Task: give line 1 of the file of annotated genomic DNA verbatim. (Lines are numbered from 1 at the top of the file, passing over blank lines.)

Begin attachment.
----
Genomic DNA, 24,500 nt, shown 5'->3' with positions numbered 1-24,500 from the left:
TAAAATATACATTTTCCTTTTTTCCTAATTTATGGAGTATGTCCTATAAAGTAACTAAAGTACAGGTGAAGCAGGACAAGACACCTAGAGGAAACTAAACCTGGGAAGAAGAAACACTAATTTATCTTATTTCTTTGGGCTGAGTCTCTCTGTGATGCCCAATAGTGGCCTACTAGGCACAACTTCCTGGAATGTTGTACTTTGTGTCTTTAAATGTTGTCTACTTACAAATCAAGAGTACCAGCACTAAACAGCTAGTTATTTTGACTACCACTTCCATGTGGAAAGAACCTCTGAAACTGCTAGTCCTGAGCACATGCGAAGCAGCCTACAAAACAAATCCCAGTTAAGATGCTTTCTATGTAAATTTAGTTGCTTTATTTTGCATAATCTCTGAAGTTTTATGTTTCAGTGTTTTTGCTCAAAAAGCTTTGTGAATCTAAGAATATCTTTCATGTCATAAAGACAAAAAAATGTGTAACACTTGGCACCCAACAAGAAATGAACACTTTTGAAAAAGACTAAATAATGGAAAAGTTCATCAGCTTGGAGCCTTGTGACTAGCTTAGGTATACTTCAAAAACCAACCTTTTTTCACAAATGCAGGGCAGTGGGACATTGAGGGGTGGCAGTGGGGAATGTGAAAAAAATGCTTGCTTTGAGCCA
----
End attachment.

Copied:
Genomic DNA, 24,500 nt, shown 5'->3' with positions numbered 1-24,500 from the left: